This 13 string
horizontal zither called kutu was introduced to Okinawa by the Japanese during the 18th century. During the
Nara period, which dates back to the 8th century, China introduced this ancient instrument to Japan. The kutu
or koto in Japanese is often times compared to the mystical dragon that appears in Oriental art and folklore.
Certain parts of this instrument are named after parts of the dragon, for instance, ryuzetsu meaning dragon's tongue,
ryuko, the dragon's back, and ryubi, the dragon's tail (Andagi 99).
The Kiri and
Paulownia are types of wood commonly used for all kutu. There are two types of standard 13-string kutu
used today. "They are named for the school from which they evolved, the Ikuta and Yamada." There are a few characteristics
that set them apart from one another. The Ikuta is generally longer, and it has a keyhole shaped sound-hole while the
Yamada has a round opening. The Yamada has a rounded "tail" of the instrument, while the Ikuta is flat. The bridges
or kotoji that brace the strings on the surface also differ in that the Yamada is larger and heavier, although, the
kotoji or bridges can be made in a variety of woods, ivory, or plastic for either instrument (Andagi 99).
One of the major differences
is the sound quality. No two instruments will sound the same. The quality of sound will depend on the cut, the
location of the cut, the aging process, and lastly the joining, wood filling or patching process. Craftsmen consider
the side of the tree that has been exposed the most to the sun, and seasonal changes, "to be the strongest and best part of
the tree." Due to imperfections, holes and fissures must be filled, if not corrected the sound quality may be poor.
Beauty is added to the instrument using precious woods, gold, silver, bronze, and inlays of ivory, mother of pearl or gold
leaf. No matter which instrument, they are surely works of art (Andagi 99).
|Click picture to view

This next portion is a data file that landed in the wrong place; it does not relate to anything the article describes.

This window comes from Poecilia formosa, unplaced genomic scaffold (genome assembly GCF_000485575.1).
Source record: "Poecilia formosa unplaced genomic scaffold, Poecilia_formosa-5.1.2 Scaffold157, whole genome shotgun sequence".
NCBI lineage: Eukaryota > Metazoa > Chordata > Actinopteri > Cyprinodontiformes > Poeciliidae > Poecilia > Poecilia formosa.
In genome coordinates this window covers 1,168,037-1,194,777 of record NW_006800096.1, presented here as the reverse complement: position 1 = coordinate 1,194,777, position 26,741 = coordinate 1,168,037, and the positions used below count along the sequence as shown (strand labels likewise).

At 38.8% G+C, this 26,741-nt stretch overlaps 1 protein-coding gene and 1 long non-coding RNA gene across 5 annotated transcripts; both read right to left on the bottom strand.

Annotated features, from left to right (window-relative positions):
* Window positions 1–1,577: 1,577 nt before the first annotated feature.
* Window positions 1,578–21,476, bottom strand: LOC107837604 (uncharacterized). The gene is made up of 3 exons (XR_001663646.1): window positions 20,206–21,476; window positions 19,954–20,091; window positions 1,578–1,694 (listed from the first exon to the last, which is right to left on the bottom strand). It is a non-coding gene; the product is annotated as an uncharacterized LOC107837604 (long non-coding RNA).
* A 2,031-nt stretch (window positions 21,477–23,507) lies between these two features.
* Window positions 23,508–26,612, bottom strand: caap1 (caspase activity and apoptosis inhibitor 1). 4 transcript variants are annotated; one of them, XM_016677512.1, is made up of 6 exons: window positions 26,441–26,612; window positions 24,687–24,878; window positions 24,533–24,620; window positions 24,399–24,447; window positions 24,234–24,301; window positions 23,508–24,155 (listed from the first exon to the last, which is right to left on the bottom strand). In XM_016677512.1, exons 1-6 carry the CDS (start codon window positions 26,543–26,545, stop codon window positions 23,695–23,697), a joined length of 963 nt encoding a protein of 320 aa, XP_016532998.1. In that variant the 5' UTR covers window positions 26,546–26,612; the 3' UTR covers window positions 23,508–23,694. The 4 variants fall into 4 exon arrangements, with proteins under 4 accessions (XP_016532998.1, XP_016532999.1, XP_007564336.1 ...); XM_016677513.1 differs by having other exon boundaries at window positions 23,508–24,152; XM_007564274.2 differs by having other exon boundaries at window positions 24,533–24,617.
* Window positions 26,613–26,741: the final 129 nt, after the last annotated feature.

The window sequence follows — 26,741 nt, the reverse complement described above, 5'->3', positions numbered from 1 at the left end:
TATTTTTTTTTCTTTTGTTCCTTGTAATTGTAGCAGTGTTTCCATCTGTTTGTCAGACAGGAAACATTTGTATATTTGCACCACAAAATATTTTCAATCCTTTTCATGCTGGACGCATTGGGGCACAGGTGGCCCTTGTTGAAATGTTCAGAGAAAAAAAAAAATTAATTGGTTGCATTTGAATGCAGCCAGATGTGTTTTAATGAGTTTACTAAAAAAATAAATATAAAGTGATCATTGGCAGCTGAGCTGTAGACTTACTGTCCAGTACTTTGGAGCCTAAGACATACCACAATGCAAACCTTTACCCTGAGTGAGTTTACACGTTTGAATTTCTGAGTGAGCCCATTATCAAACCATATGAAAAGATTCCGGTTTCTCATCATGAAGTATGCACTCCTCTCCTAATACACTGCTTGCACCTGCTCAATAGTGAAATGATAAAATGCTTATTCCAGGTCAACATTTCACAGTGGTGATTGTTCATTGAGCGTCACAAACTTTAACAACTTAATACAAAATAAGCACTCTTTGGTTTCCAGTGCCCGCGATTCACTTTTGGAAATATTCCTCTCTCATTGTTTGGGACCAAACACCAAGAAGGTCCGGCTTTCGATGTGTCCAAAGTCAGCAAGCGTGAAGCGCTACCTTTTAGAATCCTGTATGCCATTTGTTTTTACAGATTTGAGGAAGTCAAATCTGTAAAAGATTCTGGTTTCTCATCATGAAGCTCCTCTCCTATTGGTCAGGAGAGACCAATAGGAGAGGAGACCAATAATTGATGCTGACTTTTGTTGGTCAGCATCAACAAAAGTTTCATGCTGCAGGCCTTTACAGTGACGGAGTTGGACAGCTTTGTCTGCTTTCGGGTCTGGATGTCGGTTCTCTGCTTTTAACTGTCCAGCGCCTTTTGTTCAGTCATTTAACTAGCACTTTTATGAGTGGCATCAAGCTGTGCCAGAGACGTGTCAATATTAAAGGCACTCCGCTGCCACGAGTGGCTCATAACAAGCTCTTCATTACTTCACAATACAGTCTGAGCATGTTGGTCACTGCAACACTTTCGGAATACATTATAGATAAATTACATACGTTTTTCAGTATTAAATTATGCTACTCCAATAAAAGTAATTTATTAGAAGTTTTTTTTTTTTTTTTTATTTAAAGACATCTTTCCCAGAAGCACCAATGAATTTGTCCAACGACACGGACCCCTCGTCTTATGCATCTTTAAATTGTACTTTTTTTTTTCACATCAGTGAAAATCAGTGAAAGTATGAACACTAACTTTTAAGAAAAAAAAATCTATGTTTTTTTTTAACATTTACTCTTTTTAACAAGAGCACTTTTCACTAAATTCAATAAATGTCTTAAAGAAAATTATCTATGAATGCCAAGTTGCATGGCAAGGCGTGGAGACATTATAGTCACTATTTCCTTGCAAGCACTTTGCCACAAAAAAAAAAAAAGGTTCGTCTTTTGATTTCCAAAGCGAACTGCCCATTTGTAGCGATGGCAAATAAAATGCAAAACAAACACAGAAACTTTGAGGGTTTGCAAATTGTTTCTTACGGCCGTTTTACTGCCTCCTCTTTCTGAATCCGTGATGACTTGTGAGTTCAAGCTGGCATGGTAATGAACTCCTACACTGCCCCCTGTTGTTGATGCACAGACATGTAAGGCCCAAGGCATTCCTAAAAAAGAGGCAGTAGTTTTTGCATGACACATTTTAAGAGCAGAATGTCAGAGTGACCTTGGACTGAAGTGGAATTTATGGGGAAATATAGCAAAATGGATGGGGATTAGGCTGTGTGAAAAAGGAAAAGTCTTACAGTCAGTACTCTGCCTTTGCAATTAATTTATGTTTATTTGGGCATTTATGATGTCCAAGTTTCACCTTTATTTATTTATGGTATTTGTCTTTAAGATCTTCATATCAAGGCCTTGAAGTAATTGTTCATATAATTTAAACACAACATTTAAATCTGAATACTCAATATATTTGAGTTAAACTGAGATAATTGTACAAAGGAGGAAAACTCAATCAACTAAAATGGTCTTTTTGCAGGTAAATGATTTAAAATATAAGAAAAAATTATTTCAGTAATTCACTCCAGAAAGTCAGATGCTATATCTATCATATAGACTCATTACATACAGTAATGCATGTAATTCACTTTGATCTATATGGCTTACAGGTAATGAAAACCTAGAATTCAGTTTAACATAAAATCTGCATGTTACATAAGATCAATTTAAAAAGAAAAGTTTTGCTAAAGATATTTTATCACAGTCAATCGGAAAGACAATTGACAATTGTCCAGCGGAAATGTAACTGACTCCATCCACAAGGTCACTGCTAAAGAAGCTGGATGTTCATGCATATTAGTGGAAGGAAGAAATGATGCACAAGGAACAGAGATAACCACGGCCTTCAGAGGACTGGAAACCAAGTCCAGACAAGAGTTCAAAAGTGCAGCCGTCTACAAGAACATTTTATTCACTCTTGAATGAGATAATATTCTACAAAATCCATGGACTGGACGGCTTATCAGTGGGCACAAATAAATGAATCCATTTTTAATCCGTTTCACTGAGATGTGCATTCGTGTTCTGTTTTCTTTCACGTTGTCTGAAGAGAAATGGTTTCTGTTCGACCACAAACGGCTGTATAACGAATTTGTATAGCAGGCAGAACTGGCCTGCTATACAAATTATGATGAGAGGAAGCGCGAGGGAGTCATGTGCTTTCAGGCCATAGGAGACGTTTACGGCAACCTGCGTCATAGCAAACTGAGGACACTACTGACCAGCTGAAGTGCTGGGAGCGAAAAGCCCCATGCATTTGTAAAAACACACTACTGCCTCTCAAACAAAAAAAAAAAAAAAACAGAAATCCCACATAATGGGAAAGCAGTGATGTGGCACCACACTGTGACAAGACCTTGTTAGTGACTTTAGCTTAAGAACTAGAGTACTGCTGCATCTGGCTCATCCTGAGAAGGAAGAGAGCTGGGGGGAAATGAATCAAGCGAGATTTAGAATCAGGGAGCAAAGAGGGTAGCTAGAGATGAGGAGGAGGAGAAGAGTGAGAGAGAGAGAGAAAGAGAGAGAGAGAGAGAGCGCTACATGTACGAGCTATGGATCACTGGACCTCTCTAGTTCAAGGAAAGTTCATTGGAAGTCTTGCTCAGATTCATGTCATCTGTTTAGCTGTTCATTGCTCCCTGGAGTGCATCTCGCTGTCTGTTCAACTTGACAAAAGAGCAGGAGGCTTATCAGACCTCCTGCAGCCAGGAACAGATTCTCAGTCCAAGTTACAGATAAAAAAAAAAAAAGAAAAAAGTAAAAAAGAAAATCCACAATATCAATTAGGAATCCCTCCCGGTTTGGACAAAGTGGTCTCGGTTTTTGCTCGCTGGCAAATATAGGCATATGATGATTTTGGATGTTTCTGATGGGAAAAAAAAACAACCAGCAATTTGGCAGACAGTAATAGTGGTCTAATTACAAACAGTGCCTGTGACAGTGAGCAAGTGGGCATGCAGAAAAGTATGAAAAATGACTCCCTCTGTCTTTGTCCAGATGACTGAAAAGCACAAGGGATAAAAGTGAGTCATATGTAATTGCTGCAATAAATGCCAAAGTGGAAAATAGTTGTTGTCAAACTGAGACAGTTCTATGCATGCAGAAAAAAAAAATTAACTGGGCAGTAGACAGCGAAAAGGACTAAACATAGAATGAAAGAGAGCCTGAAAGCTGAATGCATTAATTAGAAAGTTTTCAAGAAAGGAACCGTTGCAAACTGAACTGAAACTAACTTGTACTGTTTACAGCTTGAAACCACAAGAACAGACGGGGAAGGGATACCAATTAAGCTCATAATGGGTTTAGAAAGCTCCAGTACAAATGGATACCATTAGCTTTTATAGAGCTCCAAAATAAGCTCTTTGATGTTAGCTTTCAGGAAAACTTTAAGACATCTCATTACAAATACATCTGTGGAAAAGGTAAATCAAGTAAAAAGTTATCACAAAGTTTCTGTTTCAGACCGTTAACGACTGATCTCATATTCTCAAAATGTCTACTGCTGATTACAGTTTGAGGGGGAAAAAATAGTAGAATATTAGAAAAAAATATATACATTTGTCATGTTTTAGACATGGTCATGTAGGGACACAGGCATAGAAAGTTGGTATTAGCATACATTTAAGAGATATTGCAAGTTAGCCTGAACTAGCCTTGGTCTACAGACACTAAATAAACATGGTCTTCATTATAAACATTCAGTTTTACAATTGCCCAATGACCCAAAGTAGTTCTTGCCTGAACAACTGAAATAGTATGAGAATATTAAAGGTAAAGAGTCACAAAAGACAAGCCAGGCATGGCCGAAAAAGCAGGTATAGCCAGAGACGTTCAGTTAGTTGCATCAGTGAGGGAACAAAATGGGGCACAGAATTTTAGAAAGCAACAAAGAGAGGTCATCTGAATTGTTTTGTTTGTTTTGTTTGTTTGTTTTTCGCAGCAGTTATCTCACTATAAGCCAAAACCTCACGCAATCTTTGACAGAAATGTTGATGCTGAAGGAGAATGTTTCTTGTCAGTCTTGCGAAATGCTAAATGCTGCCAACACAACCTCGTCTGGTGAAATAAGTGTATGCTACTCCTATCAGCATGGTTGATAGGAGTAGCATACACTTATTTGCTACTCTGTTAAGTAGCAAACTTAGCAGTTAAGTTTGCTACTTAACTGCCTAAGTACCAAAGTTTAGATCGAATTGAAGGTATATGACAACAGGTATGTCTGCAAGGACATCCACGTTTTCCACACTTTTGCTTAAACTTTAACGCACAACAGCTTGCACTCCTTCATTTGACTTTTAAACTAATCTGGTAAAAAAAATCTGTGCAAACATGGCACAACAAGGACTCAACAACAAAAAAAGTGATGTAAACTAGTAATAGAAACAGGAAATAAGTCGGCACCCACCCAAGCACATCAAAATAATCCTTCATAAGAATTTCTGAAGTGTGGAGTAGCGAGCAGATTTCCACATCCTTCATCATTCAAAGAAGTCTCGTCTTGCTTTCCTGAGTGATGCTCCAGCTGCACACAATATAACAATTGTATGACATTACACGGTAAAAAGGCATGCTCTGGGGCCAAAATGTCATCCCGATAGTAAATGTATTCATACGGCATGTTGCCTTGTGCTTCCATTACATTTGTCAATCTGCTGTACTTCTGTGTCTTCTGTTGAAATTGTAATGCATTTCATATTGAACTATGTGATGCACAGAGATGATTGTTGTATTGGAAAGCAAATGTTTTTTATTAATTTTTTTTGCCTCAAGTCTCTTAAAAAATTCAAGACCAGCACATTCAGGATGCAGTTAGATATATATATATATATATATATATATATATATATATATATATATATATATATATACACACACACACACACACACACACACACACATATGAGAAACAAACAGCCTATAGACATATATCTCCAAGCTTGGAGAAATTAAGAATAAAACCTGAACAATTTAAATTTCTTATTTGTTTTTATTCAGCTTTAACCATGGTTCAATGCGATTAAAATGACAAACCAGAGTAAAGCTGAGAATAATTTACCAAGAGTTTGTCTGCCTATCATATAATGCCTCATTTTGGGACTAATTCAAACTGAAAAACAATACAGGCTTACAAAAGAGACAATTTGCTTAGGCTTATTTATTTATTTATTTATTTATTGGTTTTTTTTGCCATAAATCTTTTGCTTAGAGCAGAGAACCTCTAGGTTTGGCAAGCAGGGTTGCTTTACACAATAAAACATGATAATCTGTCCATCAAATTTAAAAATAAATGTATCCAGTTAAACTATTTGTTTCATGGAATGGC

|3 Kutu players at the 22nd Annual Okinawan Festival
is a three-stringed instrument that looks a lot like a banjo. This instrument is believed to have originated from China,
to mainland Japan, and then on to Okinawa. The sanshin was originally covered with layers of rice paper.
Today, the instrument is covered with snakeskins. In Japan, these instruments are covered with cat skins and are called
shamisen (Andagi 101).
The sanshin gave rise to the development of Okinawan classical music.
The sounds that emanate from this instrument have been compared to the sound of a Buddhist minister reading a sutra.
The sanshin player must truly be talented to play this instrument, as well as sing along. Unlike most
instruments one can play and sing as the tunes are harmonized, however, Okinawan classical music is not. Song notes
can rise while the sanshin notes can fall and vice versa. One must also breath different, as breaths are taken
at specific points, therefore thoracic breathing is a must. To do this a kneeling position known as seiza is
done. This seiza position "offers the sanshin player the best posture to develop enough pressure in the lower
stomach to sing Okinawan classical songs." Many of the sanshin players tend to live healthy and longer lives
due to the benefits of singing, as well as the thoracic breathing. The beautiful classical music is a plus (Andagi 101).